Conceptual Questions

An instance of harm may be assessed with reference to kind, degree, and duration. Risk assessment, not considered here, also includes the probability of harm's occurrence. According to the Oxford English Dictionary, harm is "evil (physical or otherwise) as done to or suffered by some person or thing; hurt, injury, damage, mischief." As far as harm is relevant to moral deliberation, however, this broad concept must be restricted.

First, harm should be understood as person- (or animal-) regarding, that is, as consisting of events or states of affairs that are negative for someone—as expressed in Joel Feinberg's definition of harms as "setbacks to interest" (p. 31). As long as the sticky question of what counts as interests remains open, this concept of harm is still neutral to various ethical positions. Problems start with determining who counts as a bearer of interests; for instance, do embryos (as potential persons), the deceased or permanently unconscious (as former persons), or animals bear interests? These issues, although obviously important for evaluating abortion, transplantation, decisions to end treatment, or animal protection, will not be pursued here.

Secondly, ethics in general ethics and bioethics in particular have to restrict their focus on those instances of harm that are in some way or other linked to human action. It would not make sense to morally deliberate about ineluctable evils, deplorable though they may be. Rather, harm is ethically relevant only if it occurs or persists in consequence to human agency, be it by action or omission, from intention or negligence, but not from unavoidable ignorance. Thus, what counts as harm with relevance to bioethics is context-relative: harm is contingent upon professional knowledge and medico-technical progress.

Thirdly, bioethics, reflecting both ordinary moral and non-moral language usage, commonly differentiates between harm on the one hand and mere loss or lack of benefit on the other. Harm is not simply conceptually complementary to benefit (interest satisfaction), but it also represents a significant disservice to its victim. Along the scale of interest satisfaction, there are numerous positions of submaximal satisfaction (disbenefits) that it seems inappropriate to call harms. There is thus an asymmetry between harm and benefit in the sense that harm pertains exclusively to the basics of well-being. It may be wrong to prevent someone from obtaining a luxury good, but nevertheless, its consequence does not qualify as harm. Another argument elucidating this asymmetry emphasizes that harm has or leads to distinct phenomenal qualities of bodily or psychological painfulness and suffering, which is by no means true for all instances of lacking benefit (e.g., Noddings). Moreover, pity for someone's experience of harm is a motivation distinct from other forms of benevolence (e.g., Sidgwick).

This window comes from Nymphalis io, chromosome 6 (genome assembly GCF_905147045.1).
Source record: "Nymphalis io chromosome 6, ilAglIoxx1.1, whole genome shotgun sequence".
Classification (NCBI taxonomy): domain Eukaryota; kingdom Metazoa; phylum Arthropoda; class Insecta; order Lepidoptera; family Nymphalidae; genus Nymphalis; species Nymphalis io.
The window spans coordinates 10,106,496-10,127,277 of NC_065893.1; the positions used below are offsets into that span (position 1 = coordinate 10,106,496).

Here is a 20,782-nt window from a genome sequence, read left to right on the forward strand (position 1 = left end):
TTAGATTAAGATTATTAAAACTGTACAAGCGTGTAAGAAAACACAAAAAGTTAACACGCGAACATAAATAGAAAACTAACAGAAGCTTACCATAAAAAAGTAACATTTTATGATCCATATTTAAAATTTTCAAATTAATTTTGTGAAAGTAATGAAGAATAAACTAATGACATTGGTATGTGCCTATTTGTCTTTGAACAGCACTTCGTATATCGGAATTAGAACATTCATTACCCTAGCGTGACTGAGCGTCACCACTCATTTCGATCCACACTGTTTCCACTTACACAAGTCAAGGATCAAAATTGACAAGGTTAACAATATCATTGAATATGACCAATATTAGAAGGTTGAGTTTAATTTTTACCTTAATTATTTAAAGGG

Not to inflict, to prevent, or to remove harm usually takes moral precedence over providing those benefits the lack of which does not count as harm. Such asymmetry between harm and benefit has been traditionally acknowledged (e.g., by John Stuart Mill), but a more systematic focus on harm is a rather recent development of applied ethics, with its eye to more concrete moral rules (a notable exception being Jeremy Bentham's 1789 taxonomy of "pains" by sources, kinds, and circumstances). The improvement of people's well-being being a more or less central goal of any moral code, concrete efforts must first focus on the most important obstacles to well-being, that is, on existing or potential harm.

Understanding harm as a significant setback to someone's interests already implies that usually it ought to be avoided. In this sense harm is a weak normative concept, carrying a presumption of evaluative negativity. However, not every infliction or non-prevention of harm to another person is, all things considered, necessarily wrong, and in just this sense harm is not a strong normative concept. For instance, not to treat a particular patient in a tragic triage situation may be a deplorable but ethically-justified decision. Likewise, foregoing life-saving surgery on a competent patient because he autonomously decided against it, by no means "wrongs" him, in the sense of violating legitimate moral claims (Feinberg). Where harming thus does not necessarily mean wronging, the same is, of course, also true the other way round. One ought not conflate people's legitimate claims to justice or self-determination with those of not being harmed. Less clear cut is the distinction between harms and offenses, where the latter cause unpleasant, though not harmful, mental states. In the context of medicine, patients might be frustrated, shocked or irritated by inefficient hospital structures or by physicians who behave rudely. Whether such states of offendedness turn into proper harm seems to be but a matter of degree and duration.

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